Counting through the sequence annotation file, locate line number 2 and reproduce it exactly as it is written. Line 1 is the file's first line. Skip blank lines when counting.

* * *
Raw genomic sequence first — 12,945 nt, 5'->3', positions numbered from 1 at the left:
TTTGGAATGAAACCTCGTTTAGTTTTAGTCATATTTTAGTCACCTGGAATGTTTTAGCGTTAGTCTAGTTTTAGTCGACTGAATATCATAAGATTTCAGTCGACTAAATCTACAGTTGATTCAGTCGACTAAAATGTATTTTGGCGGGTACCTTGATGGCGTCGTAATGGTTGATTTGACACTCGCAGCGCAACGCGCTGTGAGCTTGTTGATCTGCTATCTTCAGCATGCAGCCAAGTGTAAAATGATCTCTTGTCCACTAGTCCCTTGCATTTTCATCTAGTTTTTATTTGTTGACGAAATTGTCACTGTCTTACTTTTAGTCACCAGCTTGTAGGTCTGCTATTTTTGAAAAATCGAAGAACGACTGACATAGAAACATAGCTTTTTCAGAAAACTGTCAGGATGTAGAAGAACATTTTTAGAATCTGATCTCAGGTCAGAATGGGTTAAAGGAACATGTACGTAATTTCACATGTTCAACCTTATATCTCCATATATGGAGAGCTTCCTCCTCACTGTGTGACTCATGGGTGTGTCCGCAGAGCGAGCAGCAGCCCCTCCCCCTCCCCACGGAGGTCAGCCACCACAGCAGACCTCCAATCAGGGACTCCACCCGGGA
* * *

TTTGGAATGAAACCTCGTTTAGTTTTAGTCATATTTTAGTCACCTGGAATGTTTTAGCGTTAGTCTAGTTTTAGTCGACTGAATATCATAAGATTTCAGTCGACTAAATCTACAGTTGATTCAGTCGACTAAAATGTATTTTGGCGGGTACCTTGATGGCGTCGTAATGGTTGATTTGACACTCGCAGCGCAACGCGCTGTGAGCTTGTTGATCTGCTATCTTCAGCATGCAGCCAAGTGTAAAATGATCTCTTGTCCACTAGTCCCTTGCATTTTCATCTAGTTTTTATTTGTTGACGAAATTGTCACTGTCTTACTTTTAGTCACCAGCTTGTAGGTCTGCTATTTTTGAAAAATCGAAGAACGACTGACATAGAAACATAGCTTTTTCAGAAAACTGTCAGGATGTAGAAGAACATTTTTAGAATCTGATCTCAGGTCAGAATGGGTTAAAGGAACATGTACGTAATTTCACATGTTCAACCTTATATCTCCATATATGGAGAGCTTCCTCCTCACTGTGTGACTCATGGGTGTGTCCGCAGAGCGAGCAGCAGCCCCTCCCCCTCCCCACGGAGGTCAGCCACCACAGCAGACCTCCAATCAGGGACTCCACCCGGGA